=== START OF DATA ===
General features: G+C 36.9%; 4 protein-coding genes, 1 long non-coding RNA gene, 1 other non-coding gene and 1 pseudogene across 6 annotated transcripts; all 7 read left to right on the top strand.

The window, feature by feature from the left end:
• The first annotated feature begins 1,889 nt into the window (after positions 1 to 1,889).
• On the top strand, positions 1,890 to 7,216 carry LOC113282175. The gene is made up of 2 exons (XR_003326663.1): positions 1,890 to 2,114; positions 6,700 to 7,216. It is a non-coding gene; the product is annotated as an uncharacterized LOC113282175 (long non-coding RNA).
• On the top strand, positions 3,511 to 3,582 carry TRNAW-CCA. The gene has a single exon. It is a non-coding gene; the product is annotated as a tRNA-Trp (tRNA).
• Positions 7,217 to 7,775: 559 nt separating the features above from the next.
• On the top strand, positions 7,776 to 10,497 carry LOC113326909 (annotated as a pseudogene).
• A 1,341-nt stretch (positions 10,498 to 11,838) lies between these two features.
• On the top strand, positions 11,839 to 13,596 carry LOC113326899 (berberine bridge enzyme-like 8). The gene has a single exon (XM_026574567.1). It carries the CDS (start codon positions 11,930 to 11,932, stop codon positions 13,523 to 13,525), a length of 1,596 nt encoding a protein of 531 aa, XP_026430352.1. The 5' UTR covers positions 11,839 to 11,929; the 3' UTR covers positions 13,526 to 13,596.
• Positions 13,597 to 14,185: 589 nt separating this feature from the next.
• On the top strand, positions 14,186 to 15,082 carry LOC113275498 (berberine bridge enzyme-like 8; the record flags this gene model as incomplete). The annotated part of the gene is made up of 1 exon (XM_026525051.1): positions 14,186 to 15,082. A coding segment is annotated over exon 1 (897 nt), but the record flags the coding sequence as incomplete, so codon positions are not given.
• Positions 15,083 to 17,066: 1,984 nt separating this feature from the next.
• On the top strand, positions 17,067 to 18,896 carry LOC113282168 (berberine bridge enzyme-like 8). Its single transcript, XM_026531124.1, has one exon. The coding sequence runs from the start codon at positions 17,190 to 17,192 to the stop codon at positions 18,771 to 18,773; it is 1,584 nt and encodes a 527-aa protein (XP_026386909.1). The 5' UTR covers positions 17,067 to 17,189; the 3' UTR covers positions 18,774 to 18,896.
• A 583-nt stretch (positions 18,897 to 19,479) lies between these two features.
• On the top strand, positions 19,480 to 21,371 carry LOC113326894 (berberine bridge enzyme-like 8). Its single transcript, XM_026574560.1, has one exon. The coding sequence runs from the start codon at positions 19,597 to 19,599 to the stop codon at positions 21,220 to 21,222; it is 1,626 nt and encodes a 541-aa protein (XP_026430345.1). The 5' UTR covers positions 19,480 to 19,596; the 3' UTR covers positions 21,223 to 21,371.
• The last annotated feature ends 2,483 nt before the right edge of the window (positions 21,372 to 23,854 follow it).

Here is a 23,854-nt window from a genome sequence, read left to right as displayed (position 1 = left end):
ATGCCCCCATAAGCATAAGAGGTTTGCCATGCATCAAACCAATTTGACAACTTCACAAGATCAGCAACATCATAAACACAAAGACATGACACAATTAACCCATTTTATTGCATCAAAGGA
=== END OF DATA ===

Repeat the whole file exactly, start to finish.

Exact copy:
General features: G+C 36.9%; 4 protein-coding genes, 1 long non-coding RNA gene, 1 other non-coding gene and 1 pseudogene across 6 annotated transcripts; all 7 read left to right on the top strand.

The window, feature by feature from the left end:
• The first annotated feature begins 1,889 nt into the window (after positions 1 to 1,889).
• On the top strand, positions 1,890 to 7,216 carry LOC113282175. The gene is made up of 2 exons (XR_003326663.1): positions 1,890 to 2,114; positions 6,700 to 7,216. It is a non-coding gene; the product is annotated as an uncharacterized LOC113282175 (long non-coding RNA).
• On the top strand, positions 3,511 to 3,582 carry TRNAW-CCA. The gene has a single exon. It is a non-coding gene; the product is annotated as a tRNA-Trp (tRNA).
• Positions 7,217 to 7,775: 559 nt separating the features above from the next.
• On the top strand, positions 7,776 to 10,497 carry LOC113326909 (annotated as a pseudogene).
• A 1,341-nt stretch (positions 10,498 to 11,838) lies between these two features.
• On the top strand, positions 11,839 to 13,596 carry LOC113326899 (berberine bridge enzyme-like 8). The gene has a single exon (XM_026574567.1). It carries the CDS (start codon positions 11,930 to 11,932, stop codon positions 13,523 to 13,525), a length of 1,596 nt encoding a protein of 531 aa, XP_026430352.1. The 5' UTR covers positions 11,839 to 11,929; the 3' UTR covers positions 13,526 to 13,596.
• Positions 13,597 to 14,185: 589 nt separating this feature from the next.
• On the top strand, positions 14,186 to 15,082 carry LOC113275498 (berberine bridge enzyme-like 8; the record flags this gene model as incomplete). The annotated part of the gene is made up of 1 exon (XM_026525051.1): positions 14,186 to 15,082. A coding segment is annotated over exon 1 (897 nt), but the record flags the coding sequence as incomplete, so codon positions are not given.
• Positions 15,083 to 17,066: 1,984 nt separating this feature from the next.
• On the top strand, positions 17,067 to 18,896 carry LOC113282168 (berberine bridge enzyme-like 8). Its single transcript, XM_026531124.1, has one exon. The coding sequence runs from the start codon at positions 17,190 to 17,192 to the stop codon at positions 18,771 to 18,773; it is 1,584 nt and encodes a 527-aa protein (XP_026386909.1). The 5' UTR covers positions 17,067 to 17,189; the 3' UTR covers positions 18,774 to 18,896.
• A 583-nt stretch (positions 18,897 to 19,479) lies between these two features.
• On the top strand, positions 19,480 to 21,371 carry LOC113326894 (berberine bridge enzyme-like 8). Its single transcript, XM_026574560.1, has one exon. The coding sequence runs from the start codon at positions 19,597 to 19,599 to the stop codon at positions 21,220 to 21,222; it is 1,626 nt and encodes a 541-aa protein (XP_026430345.1). The 5' UTR covers positions 19,480 to 19,596; the 3' UTR covers positions 21,223 to 21,371.
• The last annotated feature ends 2,483 nt before the right edge of the window (positions 21,372 to 23,854 follow it).

Here is a 23,854-nt window from a genome sequence, read left to right as displayed (position 1 = left end):
ATGCCCCCATAAGCATAAGAGGTTTGCCATGCATCAAACCAATTTGACAACTTCACAAGATCAGCAACATCATAAACACAAAGACATGACACAATTAACCCATTTTATTGCATCAAAGGA